Our new house was built in 1920 and is the oldest house I’ve ever owned. I feel like I should turn in my Yankee credentials to admit that fact, but there it is. My childhood homes near Hartford, CT were built in the 1940s and 1980s, respectively. When my husband and I bought our first place, we chose a 1982 townhouse with great light and bad light fixtures. And now here we are in a house that’s nearly 100 years old! It’s exciting stuff.
To make this new house habitable, we had to do a fair amount of work: replacing the original knob-and-tube wiring, adding a small addition off the back, replacing the kitchen and the second bathroom. In the course of all that demolition and digging, our construction crew found an old ash bucket with a lot of broken glass in it. Closer inspection revealed the remains of beautiful 1920’s-era jars and bottles, most of them olive jars.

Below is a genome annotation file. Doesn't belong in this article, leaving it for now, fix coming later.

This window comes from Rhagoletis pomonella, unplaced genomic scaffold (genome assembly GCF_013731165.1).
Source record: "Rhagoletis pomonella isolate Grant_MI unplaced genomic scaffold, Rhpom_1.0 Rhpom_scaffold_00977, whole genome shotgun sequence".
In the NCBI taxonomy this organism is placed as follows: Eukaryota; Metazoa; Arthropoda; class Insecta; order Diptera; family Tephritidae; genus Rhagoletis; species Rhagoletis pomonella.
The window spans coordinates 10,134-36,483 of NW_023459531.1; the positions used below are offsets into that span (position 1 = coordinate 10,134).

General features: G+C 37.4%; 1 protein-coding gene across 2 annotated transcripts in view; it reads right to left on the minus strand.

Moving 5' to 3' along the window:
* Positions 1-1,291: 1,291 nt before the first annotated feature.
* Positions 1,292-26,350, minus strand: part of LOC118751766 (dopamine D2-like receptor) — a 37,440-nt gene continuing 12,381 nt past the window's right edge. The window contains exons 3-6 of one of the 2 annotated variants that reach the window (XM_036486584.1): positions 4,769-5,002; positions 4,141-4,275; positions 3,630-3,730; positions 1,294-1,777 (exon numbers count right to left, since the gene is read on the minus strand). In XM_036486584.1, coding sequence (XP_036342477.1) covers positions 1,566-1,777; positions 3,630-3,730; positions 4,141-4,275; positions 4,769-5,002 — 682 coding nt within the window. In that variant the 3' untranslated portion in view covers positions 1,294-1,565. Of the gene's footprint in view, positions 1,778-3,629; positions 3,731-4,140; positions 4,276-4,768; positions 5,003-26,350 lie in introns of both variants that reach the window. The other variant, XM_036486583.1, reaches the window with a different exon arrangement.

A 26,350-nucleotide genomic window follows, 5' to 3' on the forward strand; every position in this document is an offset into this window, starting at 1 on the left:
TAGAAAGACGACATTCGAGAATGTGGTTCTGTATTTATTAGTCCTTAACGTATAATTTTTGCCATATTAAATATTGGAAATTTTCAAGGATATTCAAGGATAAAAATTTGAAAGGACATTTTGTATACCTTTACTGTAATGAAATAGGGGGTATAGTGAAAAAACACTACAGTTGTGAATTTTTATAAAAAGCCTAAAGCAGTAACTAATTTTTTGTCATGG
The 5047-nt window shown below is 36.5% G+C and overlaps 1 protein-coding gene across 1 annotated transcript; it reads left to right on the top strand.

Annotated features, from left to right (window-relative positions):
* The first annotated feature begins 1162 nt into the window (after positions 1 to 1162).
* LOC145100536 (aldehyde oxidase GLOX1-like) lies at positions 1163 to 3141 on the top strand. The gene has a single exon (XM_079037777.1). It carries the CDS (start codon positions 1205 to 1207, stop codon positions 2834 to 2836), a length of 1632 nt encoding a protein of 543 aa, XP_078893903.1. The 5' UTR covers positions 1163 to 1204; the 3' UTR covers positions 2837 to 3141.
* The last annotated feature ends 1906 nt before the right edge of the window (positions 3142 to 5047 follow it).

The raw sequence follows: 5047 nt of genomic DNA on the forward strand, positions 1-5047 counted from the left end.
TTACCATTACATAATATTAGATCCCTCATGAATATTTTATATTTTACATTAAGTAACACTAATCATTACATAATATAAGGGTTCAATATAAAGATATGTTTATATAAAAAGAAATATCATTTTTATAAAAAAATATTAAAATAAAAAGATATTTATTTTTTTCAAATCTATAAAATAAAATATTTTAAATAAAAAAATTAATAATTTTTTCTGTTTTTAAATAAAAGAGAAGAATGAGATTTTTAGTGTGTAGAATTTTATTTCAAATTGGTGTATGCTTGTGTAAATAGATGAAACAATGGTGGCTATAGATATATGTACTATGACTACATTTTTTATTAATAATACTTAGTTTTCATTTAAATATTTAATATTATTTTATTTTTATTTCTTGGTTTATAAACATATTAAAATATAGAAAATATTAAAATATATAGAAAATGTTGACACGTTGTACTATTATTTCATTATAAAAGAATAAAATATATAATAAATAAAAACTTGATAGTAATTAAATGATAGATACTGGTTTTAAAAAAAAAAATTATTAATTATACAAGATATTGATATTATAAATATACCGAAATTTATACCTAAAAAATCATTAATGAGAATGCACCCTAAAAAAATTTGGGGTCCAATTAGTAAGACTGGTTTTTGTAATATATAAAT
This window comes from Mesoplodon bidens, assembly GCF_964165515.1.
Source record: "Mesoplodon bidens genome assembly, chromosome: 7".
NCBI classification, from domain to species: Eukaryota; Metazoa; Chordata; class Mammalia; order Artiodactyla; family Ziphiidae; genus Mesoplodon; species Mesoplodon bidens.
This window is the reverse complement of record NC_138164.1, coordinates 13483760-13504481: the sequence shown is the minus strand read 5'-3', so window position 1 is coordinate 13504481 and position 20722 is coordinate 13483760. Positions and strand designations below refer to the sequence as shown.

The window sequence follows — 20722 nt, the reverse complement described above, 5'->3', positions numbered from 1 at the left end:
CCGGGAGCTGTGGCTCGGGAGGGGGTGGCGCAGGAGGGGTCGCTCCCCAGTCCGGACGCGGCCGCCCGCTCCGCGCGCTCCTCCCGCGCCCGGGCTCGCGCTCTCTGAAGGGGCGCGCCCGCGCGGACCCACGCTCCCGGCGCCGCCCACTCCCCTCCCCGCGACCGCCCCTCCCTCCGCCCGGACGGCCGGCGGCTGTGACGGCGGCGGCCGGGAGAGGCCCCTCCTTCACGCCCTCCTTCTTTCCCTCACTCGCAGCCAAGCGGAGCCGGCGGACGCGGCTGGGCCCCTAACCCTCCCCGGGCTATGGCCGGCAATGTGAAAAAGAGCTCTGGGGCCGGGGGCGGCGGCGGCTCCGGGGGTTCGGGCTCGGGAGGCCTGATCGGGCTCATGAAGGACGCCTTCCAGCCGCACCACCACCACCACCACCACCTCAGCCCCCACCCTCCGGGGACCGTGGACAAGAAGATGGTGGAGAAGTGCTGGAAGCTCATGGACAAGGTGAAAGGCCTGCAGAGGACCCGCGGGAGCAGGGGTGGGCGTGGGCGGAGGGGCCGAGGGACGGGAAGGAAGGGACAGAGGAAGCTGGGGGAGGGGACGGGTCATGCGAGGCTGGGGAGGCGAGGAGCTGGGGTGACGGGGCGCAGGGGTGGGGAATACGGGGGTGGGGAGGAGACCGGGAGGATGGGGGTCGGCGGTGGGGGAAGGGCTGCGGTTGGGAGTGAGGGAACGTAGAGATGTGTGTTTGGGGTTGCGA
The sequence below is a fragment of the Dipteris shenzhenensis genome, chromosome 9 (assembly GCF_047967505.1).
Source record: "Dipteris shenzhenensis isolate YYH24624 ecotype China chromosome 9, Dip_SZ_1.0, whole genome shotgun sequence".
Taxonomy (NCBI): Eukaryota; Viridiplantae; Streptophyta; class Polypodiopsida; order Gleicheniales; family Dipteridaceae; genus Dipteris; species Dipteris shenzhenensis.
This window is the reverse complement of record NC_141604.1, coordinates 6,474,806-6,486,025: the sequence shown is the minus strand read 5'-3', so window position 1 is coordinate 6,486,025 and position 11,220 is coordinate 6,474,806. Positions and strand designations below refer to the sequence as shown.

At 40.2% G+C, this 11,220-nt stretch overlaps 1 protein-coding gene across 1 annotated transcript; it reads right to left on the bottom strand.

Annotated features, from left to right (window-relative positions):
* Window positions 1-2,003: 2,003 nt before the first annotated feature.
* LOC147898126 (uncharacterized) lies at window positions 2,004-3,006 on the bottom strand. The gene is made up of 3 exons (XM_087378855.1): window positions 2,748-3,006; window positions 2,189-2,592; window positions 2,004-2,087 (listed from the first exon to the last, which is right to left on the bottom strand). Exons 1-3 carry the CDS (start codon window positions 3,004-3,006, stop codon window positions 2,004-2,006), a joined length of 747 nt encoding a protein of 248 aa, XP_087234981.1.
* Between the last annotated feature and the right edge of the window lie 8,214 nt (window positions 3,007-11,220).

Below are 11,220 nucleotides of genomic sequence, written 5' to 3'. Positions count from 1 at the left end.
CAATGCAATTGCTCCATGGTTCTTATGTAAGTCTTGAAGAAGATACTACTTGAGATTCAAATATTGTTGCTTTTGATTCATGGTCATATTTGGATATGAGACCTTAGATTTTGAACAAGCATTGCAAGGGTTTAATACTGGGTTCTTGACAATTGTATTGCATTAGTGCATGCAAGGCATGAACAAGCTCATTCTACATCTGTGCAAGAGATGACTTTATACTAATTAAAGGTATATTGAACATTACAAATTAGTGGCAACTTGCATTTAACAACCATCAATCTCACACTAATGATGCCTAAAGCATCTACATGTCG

There was also this Lea & Perrins relic.
But what to do with what seemed, to me, little treasures?
First, I rinsed them in water, brushed them in oil, and let them sit for a couple of weeks to loosen the dirt. Then I gently washed them with dish soap. I figured I’d mount these pieces in a shadow box, but on an impulse stop at HomeGoods, I found a jewelry case with a hinged door and padded linen background.
A few pearl-head straight pins later and I had a cute display that took all of five minutes to pull together.
It now hangs in our living room, where it makes me feel a little more connected to the owners who came before us.